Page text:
The biggest highlight so far was on April 24th, in the form of a Swallow-tailed Kite. On April 22nd a kite was reported to eBird late in the day, with the comments saying it was just circling over the road. I thought it was probably a legit report, but given the one-observer-wonder nature of most raptor sightings, I figured it wouldn’t be seen again. Then, the next day another birder reported the kite in almost exactly the same spot, again just circling over the road. At the same time, a Henslow’s Sparrow was reported at the provincial park. Alessandra and I quickly drove up to the kite spot, arriving only around 40 minutes after the initial report. Searched for 2 hours… nothing, but seemingly every other species or raptor was flying over! We then went to look for the Henslow’s, but the wind had picked up a bit and we came up empty. A bit dejected, we headed back to the cottage for a meal, figuring we wouldn’t see either rarity. Then guess what? They are both seen at the same time again at 4pm! Though reports didn’t surface for another two hours… frustration… drove back to the kite spot again and stayed until dusk… Nada. Ironically I think I would have seen one of these birds if the other wasn’t also found, because ping-ponging back and forth between them caused me to miss both. The following day we had to work, but as soon as we were done we drove back to look for the kite again. It hasn’t been seen so far that day, but migration conditions were quite poor so I was pretty sure it was still hanging around. We parked beside the road and began the stakeout, and no more than 20 minutes later, wham… Swallow-tailed Kite circles over the field beside us! We watched it for over two hours as other birders came and left, the kite looking a bit miserable in the cold weather. Since the bird had arrived temperatures had been under 10 degrees, getting close to 0 at night, and it was rainy with hardly any insects around. When we were observing it a brief snow flurry passed by, probably the first the kite had ever seen… a strange combination for sure… snow and a kite. It remained cold for the rest of that week, and the bird was observed hunkering down and not being too active. A few days later, it was gone for good, never to be seen again. Fingers crossed it managed to survive and get out of Ontario! Truly a magnificent bird, it was my 2nd time seeing this species in Ontario, and the first for Alessandra.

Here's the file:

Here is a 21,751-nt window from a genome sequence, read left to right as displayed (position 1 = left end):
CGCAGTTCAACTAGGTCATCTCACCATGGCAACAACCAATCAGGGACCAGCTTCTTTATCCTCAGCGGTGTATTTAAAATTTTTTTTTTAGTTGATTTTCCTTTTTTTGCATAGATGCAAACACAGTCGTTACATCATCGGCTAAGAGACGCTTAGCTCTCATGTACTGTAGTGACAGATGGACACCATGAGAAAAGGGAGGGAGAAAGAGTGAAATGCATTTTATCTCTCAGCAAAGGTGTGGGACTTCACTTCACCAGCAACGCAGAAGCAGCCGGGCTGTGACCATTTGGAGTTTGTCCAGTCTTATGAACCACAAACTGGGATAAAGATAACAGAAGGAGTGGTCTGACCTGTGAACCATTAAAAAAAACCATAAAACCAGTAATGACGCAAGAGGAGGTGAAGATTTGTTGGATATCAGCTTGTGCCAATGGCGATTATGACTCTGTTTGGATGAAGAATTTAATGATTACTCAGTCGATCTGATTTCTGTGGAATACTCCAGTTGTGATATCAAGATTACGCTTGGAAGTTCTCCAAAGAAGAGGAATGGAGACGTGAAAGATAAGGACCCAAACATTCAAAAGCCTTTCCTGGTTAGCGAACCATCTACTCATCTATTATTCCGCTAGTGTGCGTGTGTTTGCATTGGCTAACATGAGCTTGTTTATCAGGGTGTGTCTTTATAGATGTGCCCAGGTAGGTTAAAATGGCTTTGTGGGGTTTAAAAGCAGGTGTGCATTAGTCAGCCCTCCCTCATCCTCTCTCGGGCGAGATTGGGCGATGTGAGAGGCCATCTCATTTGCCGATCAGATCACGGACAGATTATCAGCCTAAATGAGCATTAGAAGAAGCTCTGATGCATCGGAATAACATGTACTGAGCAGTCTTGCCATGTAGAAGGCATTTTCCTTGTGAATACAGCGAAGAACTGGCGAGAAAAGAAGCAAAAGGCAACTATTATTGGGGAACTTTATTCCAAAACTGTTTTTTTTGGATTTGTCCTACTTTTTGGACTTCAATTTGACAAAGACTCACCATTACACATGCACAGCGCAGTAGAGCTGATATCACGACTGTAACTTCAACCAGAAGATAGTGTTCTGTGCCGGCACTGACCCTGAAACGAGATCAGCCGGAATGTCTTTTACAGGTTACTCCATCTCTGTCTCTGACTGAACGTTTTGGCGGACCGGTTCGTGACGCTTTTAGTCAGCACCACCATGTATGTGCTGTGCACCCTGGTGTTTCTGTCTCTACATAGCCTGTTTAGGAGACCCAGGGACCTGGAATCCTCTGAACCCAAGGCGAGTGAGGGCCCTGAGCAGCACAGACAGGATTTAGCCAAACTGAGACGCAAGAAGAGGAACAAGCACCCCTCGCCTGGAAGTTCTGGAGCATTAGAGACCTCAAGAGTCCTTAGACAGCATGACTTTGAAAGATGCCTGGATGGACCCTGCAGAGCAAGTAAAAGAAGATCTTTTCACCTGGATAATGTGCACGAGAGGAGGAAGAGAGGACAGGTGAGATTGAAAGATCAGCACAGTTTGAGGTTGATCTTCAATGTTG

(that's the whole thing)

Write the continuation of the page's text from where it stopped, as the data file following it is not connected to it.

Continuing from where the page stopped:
- Swallow-tailed Kite